If anyone still thinks 18 years into the 21st century that there’s a line in the sand between southern rock and blues, Black Stone Cherry doesn’t just cross that line, it obliterates, deletes, and eradicates it with their sixth album Family Tree out today (Friday, April 20th). Like a NASCAR front-runner with deep tracks, this CD lays four on the floor with the shift soldered permanently in fast forward.
The highlight of the album is “Dancin’ in The Rain” featuring Warren Haynes of Gov’t Mule on guest vocals and lead guitar. Black Stone Cherry is currently on tour with Gov’t Mule through May 3rd with stops in Syracuse, Baltimore, Albany, Asbury Park and Mobile, Alabama.
The band first met Warren 17 years ago on their first visit to New York City. “The first time we ever went to a showcase with the record label was back in 2004 in New York,” says John Fred Young who plays drums, piano and sings backup for the band. My dad (Richard Young, rhythm guitarist, lead and background vocalist for the Grammy Award-winning country rock n’ roots band Kentucky Headhunters) stepped off the tour bus when we were up in New York, and Warren came over. He came over and started talking.
“(Years later) we had the song “Dancin’ in The Rain,” and we asked him if he’d guest star and sing and play on it. He did, and it turned out unreal for us. Yeah, man, we had him play on it, and it was just a joy. I mean, the dude is just a monster. Such a sweet guy. So, we were just really, really honored to have him on there and obviously now to just open for those guys is just beyond, you know? We’re really excited about it.”
Family Tree is an aptly named CD title. Three generations of Youngs live together on a rural farm in Kentucky. Everyone in both bands, Black Stone Cherry and The Kentucky Headhunters, is either related to close friends, a distinction you can hear in the music. All of the members of Black Stone Cherry are childhood friends and have played together since forming in 2001. Three of the members of The Headhunters have been together since 1969. To say that dad and son are close doesn’t begin to tell the story.
“The most important thing I learned from my dad was – he told me, ‘I don’t care how much money you make or how important you become, always treat everybody with the same respect.’ That goes through my whole life,” says John Fred. “I’ve always tried to do that. I wouldn’t be a musician if it wasn’t for my uncle (Fred Young, Headhunters’ drummer) and my dad.
“My dad tried to get me to play guitar when I was five years old. I remember he sat down and tried so hard to get me to play guitar, and I just couldn’t do it, man. I couldn’t make the bar chords, and he got frustrated and I did, too, and (Uncle) Fred got me a drum set, but it was like a young kid’s drum set, and when the band was just coming together I said, ‘Dad, I want a drum set.’ He was like, ‘Well, let’s see how to get one.’
“He sold one of only 300 custom guitars that were made into the shape of a 1957 Belair fin on the back of the guitar. It was so cool. You pull the tone arm and fin lights come on. I think Billy Gibbons had one and my dad. Dad and my uncle got me a drum set for my 16th birthday. I remember I was in the house later and said, ‘Dad, where’s that guitar at, like you had that Belair?’ He said, ‘Well, I sold it to help pay for your drum set.’ I was like, ‘Holy shit!’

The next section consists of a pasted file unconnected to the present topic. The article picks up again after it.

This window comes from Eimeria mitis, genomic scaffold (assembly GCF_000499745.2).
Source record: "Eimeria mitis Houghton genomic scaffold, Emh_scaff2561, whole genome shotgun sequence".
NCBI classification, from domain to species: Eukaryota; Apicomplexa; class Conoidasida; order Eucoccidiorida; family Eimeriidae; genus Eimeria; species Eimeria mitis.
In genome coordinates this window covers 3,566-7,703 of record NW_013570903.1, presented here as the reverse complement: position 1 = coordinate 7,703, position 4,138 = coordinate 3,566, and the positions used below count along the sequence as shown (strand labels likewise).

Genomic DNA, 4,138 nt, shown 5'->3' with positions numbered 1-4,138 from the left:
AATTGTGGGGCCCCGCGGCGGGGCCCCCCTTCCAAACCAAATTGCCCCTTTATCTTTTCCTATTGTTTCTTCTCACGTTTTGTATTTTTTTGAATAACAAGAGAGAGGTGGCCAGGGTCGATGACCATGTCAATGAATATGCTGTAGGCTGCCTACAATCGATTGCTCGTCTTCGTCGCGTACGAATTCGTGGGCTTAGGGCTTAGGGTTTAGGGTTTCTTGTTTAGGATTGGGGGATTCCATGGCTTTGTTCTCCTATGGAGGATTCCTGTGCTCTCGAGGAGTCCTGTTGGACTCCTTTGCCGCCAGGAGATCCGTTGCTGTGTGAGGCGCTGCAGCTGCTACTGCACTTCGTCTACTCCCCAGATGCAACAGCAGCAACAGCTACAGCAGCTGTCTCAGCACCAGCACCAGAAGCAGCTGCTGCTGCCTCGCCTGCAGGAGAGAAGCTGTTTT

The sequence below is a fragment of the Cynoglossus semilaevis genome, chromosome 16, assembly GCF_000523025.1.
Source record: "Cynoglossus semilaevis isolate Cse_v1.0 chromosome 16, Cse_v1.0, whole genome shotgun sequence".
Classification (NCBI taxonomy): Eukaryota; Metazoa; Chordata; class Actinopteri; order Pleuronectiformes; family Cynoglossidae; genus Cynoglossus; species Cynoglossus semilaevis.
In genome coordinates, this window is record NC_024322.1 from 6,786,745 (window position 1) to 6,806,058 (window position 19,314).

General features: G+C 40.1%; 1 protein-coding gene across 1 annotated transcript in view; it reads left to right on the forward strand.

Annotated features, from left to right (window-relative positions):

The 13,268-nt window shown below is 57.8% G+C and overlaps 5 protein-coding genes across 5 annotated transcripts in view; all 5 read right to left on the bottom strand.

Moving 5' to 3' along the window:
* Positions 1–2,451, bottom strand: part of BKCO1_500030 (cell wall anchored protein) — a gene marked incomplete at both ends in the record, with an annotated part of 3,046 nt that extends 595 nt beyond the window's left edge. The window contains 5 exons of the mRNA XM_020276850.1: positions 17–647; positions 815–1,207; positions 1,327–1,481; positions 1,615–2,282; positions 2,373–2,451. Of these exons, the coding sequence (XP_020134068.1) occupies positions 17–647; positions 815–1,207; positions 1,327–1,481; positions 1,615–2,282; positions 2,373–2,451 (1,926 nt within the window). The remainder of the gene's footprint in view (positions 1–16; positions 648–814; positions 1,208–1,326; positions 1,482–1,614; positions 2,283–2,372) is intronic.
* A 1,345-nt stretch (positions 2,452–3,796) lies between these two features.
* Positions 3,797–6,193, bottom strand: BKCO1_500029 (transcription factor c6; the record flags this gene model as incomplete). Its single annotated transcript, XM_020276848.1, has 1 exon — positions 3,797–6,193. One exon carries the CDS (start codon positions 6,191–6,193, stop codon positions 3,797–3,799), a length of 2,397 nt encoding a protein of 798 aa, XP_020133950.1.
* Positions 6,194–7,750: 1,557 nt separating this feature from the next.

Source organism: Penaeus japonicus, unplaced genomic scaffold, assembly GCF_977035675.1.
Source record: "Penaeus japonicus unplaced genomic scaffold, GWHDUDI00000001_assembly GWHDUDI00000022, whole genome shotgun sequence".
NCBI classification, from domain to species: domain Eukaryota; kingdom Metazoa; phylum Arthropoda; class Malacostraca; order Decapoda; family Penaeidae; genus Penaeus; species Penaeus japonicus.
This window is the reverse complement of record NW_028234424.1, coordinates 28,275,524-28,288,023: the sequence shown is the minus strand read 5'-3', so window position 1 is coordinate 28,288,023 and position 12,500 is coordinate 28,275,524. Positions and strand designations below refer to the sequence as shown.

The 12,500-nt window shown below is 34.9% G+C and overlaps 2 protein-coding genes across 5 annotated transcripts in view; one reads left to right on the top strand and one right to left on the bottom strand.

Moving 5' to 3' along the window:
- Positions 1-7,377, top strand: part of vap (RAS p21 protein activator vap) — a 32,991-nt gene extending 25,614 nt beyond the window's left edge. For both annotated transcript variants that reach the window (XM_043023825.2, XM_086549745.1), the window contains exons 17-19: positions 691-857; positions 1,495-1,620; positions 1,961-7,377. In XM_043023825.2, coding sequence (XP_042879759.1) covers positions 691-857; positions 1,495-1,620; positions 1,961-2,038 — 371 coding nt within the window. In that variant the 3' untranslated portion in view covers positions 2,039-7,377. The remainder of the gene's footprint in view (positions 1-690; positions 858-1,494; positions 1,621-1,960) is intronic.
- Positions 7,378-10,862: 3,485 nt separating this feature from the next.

“So, dad has always been there for me, man, and I’ll tell you, I couldn’t do it without him and my uncle, man. We have a very tight-knit family. We all live on the same farm back in Kentucky, man, and I built my house less than a 10th of a mile up the road, and my grandparents’ farm is just down the road. There’s a lot of family heritage down there, man.”
John remembers meeting Chuck Berry’s pianist Johnny Johnson when he played with The Headhunters. “Ben and I picked him up from the hotel when he got over in Kentucky, and he wanted to stop by and get some chicken and mashed potatoes, and we took him over there. We said, ‘Yeah, Johnny, where you flyin’ in from?’ He said, ‘I was playin’ last night, and we had a show.’ ‘Oh, that’s great. Who ya playin’ with?’ ‘Keith and Mick.’”
Years later in 2017 after cutting five southern rock albums, Black Stone Cherry released Black to Blues covering six of their favorite songs by Howlin’ Wolf, Freddie King and Albert King. “We didn’t think it would do anything. We figured our fans would dig it. We released it on iTunes. Well, we released it and the dang thing went to number one on the Billboard Blues Chart, and it stayed in the top three for about six weeks and it was amazing. The blues community – our fans as well – dug it that much. I mean, honestly, it really – we covered some older artists, and it was fun, and it got us into the mindset to dig back into all those roots that we had when we were teenagers and playing in the Headhunters’ practice house. It was so much fun to just have fun in the studio and make this new record.”
“Now we’re on Family Tree, and it’s like this record was incredible to make. We recorded again in Glasgow, Kentucky, and it came out wonderful. We didn’t have any pressure to make a record for radio, and we just really had a good time making it.”
The album is on Mascot Records, a label that actually seems to be able to sell contemporary blues without interfering with the creative muse of its artists. Their roster includes Joe Bonamassa, Beth Hart, Walter Trout, Kenny Wayne Shepherd, Eric Gales, Jonny Lang, Robben Ford, Bernie Marsden, Ronnie Baker Brooks, and Sonny Landreth.